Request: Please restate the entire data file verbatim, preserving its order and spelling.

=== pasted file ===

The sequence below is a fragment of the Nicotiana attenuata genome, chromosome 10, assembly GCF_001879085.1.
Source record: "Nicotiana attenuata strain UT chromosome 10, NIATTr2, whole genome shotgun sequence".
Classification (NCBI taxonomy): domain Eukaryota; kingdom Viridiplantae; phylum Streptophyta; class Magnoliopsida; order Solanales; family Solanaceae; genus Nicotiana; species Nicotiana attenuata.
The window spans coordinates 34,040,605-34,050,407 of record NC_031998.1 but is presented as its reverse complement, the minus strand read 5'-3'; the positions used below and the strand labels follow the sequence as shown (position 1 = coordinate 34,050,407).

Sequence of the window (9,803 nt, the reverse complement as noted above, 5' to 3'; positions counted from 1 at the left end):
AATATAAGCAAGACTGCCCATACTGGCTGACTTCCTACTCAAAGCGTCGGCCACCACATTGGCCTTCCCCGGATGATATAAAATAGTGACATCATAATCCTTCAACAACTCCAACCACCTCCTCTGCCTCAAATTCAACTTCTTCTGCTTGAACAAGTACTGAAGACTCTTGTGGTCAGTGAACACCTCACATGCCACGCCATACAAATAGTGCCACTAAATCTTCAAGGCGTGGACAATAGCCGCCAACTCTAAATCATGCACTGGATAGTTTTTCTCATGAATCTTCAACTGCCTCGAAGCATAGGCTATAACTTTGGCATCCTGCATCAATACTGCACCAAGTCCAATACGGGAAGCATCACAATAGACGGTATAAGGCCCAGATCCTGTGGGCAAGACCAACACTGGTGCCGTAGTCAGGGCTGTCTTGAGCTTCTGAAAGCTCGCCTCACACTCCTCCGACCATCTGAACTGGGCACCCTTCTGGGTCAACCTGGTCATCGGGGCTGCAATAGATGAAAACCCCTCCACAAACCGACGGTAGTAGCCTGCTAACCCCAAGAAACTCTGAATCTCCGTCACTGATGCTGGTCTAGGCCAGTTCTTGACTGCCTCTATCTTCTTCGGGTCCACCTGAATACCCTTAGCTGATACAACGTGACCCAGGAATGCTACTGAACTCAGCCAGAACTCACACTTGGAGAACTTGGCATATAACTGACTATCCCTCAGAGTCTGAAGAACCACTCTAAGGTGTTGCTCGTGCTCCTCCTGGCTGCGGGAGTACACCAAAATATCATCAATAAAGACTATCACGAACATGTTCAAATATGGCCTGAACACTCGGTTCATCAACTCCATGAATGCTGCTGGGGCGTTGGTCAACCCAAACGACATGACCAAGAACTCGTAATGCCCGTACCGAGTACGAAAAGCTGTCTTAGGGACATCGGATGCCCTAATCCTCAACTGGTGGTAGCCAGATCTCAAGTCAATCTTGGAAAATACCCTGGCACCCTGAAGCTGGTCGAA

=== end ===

The sequence below is a fragment of the Nicotiana attenuata genome, chromosome 10, assembly GCF_001879085.1.
Source record: "Nicotiana attenuata strain UT chromosome 10, NIATTr2, whole genome shotgun sequence".
Classification (NCBI taxonomy): domain Eukaryota; kingdom Viridiplantae; phylum Streptophyta; class Magnoliopsida; order Solanales; family Solanaceae; genus Nicotiana; species Nicotiana attenuata.
The window spans coordinates 34,040,605-34,050,407 of record NC_031998.1 but is presented as its reverse complement, the minus strand read 5'-3'; the positions used below and the strand labels follow the sequence as shown (position 1 = coordinate 34,050,407).

Sequence of the window (9,803 nt, the reverse complement as noted above, 5' to 3'; positions counted from 1 at the left end):
AATATAAGCAAGACTGCCCATACTGGCTGACTTCCTACTCAAAGCGTCGGCCACCACATTGGCCTTCCCCGGATGATATAAAATAGTGACATCATAATCCTTCAACAACTCCAACCACCTCCTCTGCCTCAAATTCAACTTCTTCTGCTTGAACAAGTACTGAAGACTCTTGTGGTCAGTGAACACCTCACATGCCACGCCATACAAATAGTGCCACTAAATCTTCAAGGCGTGGACAATAGCCGCCAACTCTAAATCATGCACTGGATAGTTTTTCTCATGAATCTTCAACTGCCTCGAAGCATAGGCTATAACTTTGGCATCCTGCATCAATACTGCACCAAGTCCAATACGGGAAGCATCACAATAGACGGTATAAGGCCCAGATCCTGTGGGCAAGACCAACACTGGTGCCGTAGTCAGGGCTGTCTTGAGCTTCTGAAAGCTCGCCTCACACTCCTCCGACCATCTGAACTGGGCACCCTTCTGGGTCAACCTGGTCATCGGGGCTGCAATAGATGAAAACCCCTCCACAAACCGACGGTAGTAGCCTGCTAACCCCAAGAAACTCTGAATCTCCGTCACTGATGCTGGTCTAGGCCAGTTCTTGACTGCCTCTATCTTCTTCGGGTCCACCTGAATACCCTTAGCTGATACAACGTGACCCAGGAATGCTACTGAACTCAGCCAGAACTCACACTTGGAGAACTTGGCATATAACTGACTATCCCTCAGAGTCTGAAGAACCACTCTAAGGTGTTGCTCGTGCTCCTCCTGGCTGCGGGAGTACACCAAAATATCATCAATAAAGACTATCACGAACATGTTCAAATATGGCCTGAACACTCGGTTCATCAACTCCATGAATGCTGCTGGGGCGTTGGTCAACCCAAACGACATGACCAAGAACTCGTAATGCCCGTACCGAGTACGAAAAGCTGTCTTAGGGACATCGGATGCCCTAATCCTCAACTGGTGGTAGCCAGATCTCAAGTCAATCTTGGAAAATACCCTGGCACCCTGAAGCTGGTCGAA